Trabuco Road Delenda Erat

(Vince, you out there? How’d I do on my conjugation?)

Closed shop on my spec-fic literary magazine dream. Officially. It’s probably been dead since last summer — at least, in my heart. I feel bad for holding onto some stories over that time. It’s probably not the biggest crime ever committed by an editor, but maybe it is. Ultimately, though:

  • It wasn’t as interesting as I’d hoped.
  • The reading market really isn’t demanding that another web-zine exist.
  • In fact, we had far more submitters than readers. Far. More.
  • I couldn’t get anything written while working on TR.
  • After the second issue, I started to doubt that running the mag would expedite my ascent to King of the World.
  • My slush readers were fantastic (many sincere thanks).

And hopefully someone knocks off my layout approach. I really think that’s the way to go for online literary journals: make it look more like print. Print looks that way because it’s easier to read serifed fonts, loosened leading, ten-ish words per line, and indented paragraphs over the long-haul, not just because it’s a different medium. IMHO. Always IMHO.

Bleib schoen gesund.



  • Jimbo


    I don’t care about ANY of that. What I do care about is that I never got anything of MINE on there…dammit…

    Well, I enjoyed it. For whatever that’s worth;) I thought it was well done and most importantly, Trabuco had personality, which is a helluva lot more than most of them have. I also believe you knew exactly what you wanted and stuck to that. There is a lot to be said for that sparky. Anyway, good job.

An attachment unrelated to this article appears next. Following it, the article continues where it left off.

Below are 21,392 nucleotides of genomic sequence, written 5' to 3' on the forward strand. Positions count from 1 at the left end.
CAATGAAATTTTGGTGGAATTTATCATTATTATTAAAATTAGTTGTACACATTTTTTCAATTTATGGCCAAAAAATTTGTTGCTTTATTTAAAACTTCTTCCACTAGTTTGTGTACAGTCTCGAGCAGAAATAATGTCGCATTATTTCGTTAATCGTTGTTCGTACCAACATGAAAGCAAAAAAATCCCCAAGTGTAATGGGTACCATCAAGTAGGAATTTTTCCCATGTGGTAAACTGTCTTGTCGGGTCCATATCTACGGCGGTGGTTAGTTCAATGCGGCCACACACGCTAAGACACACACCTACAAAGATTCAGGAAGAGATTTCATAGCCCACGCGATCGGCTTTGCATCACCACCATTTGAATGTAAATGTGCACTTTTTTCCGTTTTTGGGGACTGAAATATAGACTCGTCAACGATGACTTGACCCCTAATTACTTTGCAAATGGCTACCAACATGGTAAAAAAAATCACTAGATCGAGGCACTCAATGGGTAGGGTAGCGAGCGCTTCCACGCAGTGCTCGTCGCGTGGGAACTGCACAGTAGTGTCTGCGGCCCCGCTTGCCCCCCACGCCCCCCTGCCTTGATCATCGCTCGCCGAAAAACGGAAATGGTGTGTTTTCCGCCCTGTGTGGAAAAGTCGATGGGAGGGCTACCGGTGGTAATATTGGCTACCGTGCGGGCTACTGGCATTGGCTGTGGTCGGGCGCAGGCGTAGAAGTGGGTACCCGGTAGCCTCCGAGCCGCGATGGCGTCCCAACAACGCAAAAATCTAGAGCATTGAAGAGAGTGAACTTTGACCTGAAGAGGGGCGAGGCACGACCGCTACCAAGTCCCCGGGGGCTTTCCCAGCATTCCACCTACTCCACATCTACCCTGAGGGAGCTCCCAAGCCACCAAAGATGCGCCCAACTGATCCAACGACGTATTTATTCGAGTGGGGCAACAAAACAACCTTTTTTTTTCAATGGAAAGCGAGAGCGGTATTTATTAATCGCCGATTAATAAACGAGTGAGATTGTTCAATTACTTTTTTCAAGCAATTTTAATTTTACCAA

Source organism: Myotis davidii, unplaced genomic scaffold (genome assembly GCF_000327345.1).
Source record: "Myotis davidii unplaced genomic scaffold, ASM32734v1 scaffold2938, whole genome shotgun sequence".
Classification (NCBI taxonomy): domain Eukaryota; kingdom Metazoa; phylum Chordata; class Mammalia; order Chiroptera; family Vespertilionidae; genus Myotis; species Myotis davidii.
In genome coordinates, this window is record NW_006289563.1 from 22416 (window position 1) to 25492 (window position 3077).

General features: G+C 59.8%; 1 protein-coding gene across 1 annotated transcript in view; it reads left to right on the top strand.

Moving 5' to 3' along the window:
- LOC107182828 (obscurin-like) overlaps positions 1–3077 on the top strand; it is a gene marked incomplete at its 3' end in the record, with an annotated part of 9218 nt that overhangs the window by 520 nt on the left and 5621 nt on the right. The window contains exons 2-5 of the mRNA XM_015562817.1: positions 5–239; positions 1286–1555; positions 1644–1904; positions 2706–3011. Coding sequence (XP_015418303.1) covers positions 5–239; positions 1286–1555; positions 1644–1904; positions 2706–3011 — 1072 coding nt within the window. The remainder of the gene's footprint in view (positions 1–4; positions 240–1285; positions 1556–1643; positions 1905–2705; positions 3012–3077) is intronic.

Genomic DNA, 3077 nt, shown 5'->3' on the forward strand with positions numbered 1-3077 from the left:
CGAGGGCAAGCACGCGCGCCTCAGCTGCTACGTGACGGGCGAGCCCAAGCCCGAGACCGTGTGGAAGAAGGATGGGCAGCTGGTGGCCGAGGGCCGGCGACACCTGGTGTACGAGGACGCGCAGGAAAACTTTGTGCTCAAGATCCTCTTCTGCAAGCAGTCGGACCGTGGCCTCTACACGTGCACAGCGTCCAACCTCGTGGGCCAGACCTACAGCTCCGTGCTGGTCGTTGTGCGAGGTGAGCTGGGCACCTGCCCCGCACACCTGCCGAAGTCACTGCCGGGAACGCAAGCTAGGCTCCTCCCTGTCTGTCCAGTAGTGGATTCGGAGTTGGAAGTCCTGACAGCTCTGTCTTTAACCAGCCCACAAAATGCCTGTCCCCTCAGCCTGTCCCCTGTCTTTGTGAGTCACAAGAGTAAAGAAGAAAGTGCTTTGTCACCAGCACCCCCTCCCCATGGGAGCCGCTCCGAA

Now, write. You have no excuse, unless of course you’re going full time into the furniture making business. – Ski.

  • Maria

    Yes, there are more writers that readers. Sad state of supply and demand. You did a nice job with the magazine while you were doing it, and that was nice.

    The table is looking good too. But don’t shake the stain before opening. Gets bubbles in it. I know this because I did this. The bubbles can actually be quite frothy and as you then “paint” there are bubbles. You would think they would not stay on the brush or the wood, but they do.

    Best of luck to you on all your future endeavors be they writing or furniture.


  • bkdunn

    Thanks — and somehow I got bubbles even without shaking. Maybe I should’ve stirred less vigorously. Or more vigorously. No idea. Maybe I can find something on the internet about that. Fortunately, my radial sander will make removing the initial coat of stain an act of joy.